Local suburban bars a place for up-and-coming music talent in Denver metro area

Ellis Arnold
Posted 5/3/23

At The Alley in downtown Littleton, you might find a musician who’s so into the music, they’ll get up and dance on the bar.

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Local suburban bars a place for up-and-coming music talent in Denver metro area


At The Alley in downtown Littleton, you might find a musician who’s so into the music, they’ll get up and dance on the bar.

When a local band surprises the crowd with a stellar performance that no one saw coming, “it just knocks people’s socks off,” said Mary Riecks, The Alley’s bar manager and a Littleton-area native.

The watering hole on Main Street doubles as a music venue that finds and helps grow local talent — and the shows are free. It’s one of the bars in the metro Denver suburbs that offers a window into up-and-coming homegrown performers amid a music scene that one longtime bar owner says is growing.

“Twenty years ago when I opened up the bar, there were a few bars around that had live music,” said Doug Jacobsen, owner of Jake’s Roadhouse in Arvada.

Since then, he’s noticed that “all of these different bars” now offer space for shows, said Jacobsen, who has friends who perform at spots around metro Denver.

“There’s a lot of great musicians here,” Jacobsen said.

Here’s a look at places off the beaten path where you can catch some lesser known — and sometimes famous — music artists in person.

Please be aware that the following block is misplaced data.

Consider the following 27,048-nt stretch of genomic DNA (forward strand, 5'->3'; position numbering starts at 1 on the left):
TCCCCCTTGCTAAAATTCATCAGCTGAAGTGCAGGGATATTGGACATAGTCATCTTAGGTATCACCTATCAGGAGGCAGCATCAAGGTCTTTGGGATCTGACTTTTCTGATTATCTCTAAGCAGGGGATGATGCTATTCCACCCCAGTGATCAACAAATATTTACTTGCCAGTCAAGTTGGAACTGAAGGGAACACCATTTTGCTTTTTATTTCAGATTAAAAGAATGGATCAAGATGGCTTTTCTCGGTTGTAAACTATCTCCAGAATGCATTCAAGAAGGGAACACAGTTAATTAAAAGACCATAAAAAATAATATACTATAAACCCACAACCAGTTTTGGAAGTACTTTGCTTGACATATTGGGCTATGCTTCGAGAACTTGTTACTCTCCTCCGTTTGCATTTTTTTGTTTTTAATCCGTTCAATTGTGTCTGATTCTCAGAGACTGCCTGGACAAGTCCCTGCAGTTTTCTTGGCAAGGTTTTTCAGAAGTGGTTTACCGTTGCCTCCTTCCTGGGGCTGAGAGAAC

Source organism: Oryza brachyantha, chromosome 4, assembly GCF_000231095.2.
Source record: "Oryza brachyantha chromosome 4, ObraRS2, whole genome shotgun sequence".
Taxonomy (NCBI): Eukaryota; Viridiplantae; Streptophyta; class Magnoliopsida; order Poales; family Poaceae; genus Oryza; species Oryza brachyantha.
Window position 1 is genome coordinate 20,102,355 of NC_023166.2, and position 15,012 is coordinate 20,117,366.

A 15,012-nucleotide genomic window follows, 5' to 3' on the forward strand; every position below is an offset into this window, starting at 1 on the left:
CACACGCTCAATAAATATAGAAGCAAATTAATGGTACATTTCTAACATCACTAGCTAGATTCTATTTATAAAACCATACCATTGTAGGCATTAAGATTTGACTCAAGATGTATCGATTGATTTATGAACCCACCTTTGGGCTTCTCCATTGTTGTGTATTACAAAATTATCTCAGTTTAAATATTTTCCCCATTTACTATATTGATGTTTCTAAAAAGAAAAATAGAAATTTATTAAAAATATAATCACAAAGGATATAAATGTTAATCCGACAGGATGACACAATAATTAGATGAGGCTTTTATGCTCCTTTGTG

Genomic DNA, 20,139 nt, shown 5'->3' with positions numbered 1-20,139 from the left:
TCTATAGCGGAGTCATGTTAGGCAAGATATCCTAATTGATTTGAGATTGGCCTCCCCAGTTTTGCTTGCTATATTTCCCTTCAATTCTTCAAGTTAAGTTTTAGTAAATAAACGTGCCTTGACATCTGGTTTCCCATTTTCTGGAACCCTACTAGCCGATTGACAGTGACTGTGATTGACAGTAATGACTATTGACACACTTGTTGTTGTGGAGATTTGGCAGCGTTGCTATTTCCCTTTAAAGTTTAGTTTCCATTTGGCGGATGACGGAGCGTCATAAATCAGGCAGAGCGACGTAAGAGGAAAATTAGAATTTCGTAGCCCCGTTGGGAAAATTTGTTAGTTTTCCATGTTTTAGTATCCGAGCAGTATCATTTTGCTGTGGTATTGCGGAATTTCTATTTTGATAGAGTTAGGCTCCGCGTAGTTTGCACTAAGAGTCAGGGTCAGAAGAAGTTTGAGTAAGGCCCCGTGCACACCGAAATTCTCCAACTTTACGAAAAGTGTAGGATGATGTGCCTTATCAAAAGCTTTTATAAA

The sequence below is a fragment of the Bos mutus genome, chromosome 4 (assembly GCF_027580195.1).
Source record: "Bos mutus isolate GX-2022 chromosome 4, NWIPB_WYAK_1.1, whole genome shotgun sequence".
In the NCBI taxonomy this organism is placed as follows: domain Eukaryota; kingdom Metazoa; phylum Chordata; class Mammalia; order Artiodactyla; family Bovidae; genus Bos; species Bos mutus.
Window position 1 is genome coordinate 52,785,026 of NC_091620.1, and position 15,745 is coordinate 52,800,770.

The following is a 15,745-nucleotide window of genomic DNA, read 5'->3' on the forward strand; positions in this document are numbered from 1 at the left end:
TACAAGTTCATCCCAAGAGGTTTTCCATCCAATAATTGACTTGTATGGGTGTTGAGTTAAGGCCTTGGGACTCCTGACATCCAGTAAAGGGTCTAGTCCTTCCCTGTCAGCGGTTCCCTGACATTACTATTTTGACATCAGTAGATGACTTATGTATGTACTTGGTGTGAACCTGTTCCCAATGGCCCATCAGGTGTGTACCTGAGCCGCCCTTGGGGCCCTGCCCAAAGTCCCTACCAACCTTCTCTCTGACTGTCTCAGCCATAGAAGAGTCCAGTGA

‘Something for everyone’

Wild Goose Saloon in Parker offers a bit of a different environment: It’s a bar but also a large event venue.

It aims to be “Colorado’s version of the Knitting Factory” — a unique, independent venue that hosts local and national artists, said Chris Dellinger, who serves as co-owner of Wild Goose Saloon with his wife.

They’re both longtime musicians themselves — they perform in a band called Lola Black, garnered play on the radio and toured around the country — and have played Fiddler’s Green Amphitheatre several times, Dellinger said.

They take their knowledge of the industry to running the Wild Goose, which was built around the concept of serving as a music venue and has a bigger stage, sound and lighting setup than most bars do, Dellinger said.

It’s “kind of like every musician’s dream to own their own venue at some place and time, and we just ended up being able to pull it off,” said Dellinger, who lives in Aurora.

After opening in July 2021, Wild Goose has hosted some large country artists and “some `80s artists that are still big,” Dellinger said. National pop-rock act American Authors is set to play there in late April.

“My motto always is, ‘If you don’t like the music one night, that’s OK — it’ll be completely different the next night or the next week,’” Dellinger said. “So we really try to have something for everyone here.”

His venue tries to get exposure for local talent by letting them open for national touring acts.

For the audience, the typical admission cost for a national artist’s show at Wild Goose sits around $25 to $30, but local artists’ ticketed shows can cost as low as $10, and most of the local artists’ shows are free.

Dellinger and his wife have “snuck in” a performance or two at Wild Goose, he said — they were set to play there in late April with the Texas Hippie Coalition, an American heavy metal band.